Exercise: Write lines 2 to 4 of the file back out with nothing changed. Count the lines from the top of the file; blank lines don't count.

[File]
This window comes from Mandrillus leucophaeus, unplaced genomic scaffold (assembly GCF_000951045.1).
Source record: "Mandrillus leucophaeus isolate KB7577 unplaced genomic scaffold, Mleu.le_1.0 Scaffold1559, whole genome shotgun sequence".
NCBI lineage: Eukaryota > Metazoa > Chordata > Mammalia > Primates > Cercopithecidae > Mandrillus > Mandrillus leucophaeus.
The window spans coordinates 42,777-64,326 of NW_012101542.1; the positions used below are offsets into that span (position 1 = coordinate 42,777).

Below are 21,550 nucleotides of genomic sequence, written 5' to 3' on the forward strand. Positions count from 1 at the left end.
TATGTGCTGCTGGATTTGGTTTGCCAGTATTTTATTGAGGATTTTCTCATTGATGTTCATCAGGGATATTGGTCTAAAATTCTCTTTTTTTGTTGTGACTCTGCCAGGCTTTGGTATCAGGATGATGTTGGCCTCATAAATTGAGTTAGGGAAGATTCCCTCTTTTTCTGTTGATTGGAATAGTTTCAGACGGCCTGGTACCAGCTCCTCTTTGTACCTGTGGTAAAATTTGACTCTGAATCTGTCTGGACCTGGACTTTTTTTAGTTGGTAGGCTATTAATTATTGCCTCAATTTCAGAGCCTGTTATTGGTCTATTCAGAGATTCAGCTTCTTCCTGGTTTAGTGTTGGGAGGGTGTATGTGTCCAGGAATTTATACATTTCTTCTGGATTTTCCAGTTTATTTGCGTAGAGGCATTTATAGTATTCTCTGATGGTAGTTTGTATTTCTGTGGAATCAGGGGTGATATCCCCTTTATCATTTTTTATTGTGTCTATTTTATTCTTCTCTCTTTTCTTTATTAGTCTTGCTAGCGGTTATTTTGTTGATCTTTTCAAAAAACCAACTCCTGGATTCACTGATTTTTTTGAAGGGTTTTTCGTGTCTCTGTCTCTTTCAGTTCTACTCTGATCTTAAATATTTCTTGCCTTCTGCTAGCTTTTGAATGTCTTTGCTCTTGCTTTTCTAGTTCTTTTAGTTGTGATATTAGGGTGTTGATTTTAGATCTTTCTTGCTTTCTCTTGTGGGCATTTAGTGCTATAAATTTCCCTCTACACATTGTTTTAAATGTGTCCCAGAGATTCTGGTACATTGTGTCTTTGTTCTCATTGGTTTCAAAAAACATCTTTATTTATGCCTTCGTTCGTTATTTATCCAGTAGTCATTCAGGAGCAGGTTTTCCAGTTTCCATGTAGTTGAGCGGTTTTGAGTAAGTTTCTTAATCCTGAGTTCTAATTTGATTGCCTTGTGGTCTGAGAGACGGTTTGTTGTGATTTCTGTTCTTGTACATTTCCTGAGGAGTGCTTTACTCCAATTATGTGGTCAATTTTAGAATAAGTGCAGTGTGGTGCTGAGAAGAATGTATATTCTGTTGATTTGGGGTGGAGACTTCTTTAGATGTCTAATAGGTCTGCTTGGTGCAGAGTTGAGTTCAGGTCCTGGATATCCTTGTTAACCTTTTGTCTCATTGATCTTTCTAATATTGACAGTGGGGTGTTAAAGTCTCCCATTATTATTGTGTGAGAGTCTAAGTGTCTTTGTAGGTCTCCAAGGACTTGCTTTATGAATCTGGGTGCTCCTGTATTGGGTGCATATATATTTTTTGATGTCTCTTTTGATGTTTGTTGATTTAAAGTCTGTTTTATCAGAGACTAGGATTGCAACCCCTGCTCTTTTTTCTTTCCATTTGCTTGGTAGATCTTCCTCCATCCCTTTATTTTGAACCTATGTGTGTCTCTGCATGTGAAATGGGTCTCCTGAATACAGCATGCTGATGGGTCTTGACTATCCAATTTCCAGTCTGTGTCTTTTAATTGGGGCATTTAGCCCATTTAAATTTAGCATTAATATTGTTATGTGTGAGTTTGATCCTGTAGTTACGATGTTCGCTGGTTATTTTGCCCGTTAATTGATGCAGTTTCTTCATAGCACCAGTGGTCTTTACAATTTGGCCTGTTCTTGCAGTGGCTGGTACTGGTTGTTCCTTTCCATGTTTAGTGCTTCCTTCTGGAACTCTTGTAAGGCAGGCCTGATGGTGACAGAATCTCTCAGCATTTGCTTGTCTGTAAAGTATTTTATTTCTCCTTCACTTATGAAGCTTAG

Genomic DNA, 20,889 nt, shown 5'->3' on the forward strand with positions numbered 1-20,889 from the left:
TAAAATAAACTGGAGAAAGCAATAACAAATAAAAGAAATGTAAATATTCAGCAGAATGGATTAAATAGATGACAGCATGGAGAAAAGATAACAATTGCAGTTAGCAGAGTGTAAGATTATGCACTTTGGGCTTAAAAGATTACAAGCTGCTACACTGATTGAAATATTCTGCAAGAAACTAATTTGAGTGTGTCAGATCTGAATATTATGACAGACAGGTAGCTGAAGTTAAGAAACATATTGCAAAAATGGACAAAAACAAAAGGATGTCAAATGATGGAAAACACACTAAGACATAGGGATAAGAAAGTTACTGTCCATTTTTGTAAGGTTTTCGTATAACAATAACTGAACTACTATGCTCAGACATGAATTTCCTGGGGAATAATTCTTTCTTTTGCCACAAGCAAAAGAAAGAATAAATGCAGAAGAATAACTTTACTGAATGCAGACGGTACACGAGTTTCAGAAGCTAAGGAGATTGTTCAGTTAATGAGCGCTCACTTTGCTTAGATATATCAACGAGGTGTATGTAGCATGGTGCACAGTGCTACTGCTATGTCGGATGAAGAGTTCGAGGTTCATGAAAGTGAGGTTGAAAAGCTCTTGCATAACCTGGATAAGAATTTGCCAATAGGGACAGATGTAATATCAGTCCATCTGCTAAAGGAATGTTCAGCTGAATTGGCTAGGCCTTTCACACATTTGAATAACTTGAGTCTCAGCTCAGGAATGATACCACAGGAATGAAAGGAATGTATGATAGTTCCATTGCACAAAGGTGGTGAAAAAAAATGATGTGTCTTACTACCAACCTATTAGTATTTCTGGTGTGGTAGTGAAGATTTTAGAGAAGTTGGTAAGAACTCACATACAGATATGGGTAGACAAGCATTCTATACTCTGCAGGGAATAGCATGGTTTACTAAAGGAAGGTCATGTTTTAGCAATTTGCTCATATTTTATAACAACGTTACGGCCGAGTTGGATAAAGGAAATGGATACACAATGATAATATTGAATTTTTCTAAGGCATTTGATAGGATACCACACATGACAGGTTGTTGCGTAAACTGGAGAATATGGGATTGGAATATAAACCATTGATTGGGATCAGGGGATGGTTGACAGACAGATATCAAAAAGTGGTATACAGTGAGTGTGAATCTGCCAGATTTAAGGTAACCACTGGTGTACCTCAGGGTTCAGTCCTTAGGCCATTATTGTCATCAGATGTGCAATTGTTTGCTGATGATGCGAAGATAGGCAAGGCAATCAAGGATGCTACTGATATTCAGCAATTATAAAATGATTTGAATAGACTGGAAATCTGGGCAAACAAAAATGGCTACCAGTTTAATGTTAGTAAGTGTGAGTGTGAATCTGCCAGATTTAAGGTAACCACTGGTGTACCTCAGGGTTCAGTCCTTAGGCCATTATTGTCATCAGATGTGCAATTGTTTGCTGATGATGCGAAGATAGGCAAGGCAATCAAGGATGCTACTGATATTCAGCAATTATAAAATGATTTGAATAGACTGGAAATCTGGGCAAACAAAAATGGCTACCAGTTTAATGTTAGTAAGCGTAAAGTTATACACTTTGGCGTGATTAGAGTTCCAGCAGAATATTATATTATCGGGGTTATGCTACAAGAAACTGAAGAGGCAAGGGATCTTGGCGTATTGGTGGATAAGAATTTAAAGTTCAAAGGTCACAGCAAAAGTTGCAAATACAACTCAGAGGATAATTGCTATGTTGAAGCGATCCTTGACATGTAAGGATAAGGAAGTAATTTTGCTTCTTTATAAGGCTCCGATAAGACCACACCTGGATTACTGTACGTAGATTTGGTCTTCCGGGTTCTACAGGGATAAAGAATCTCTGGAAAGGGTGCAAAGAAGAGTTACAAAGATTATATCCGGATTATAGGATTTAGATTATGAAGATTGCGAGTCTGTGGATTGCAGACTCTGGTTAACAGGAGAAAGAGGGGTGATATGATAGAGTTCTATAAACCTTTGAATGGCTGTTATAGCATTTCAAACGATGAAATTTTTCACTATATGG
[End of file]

Source record: "Mandrillus leucophaeus isolate KB7577 unplaced genomic scaffold, Mleu.le_1.0 Scaffold1559, whole genome shotgun sequence".
NCBI lineage: Eukaryota > Metazoa > Chordata > Mammalia > Primates > Cercopithecidae > Mandrillus > Mandrillus leucophaeus.
The window spans coordinates 42,777-64,326 of NW_012101542.1; the positions used below are offsets into that span (position 1 = coordinate 42,777).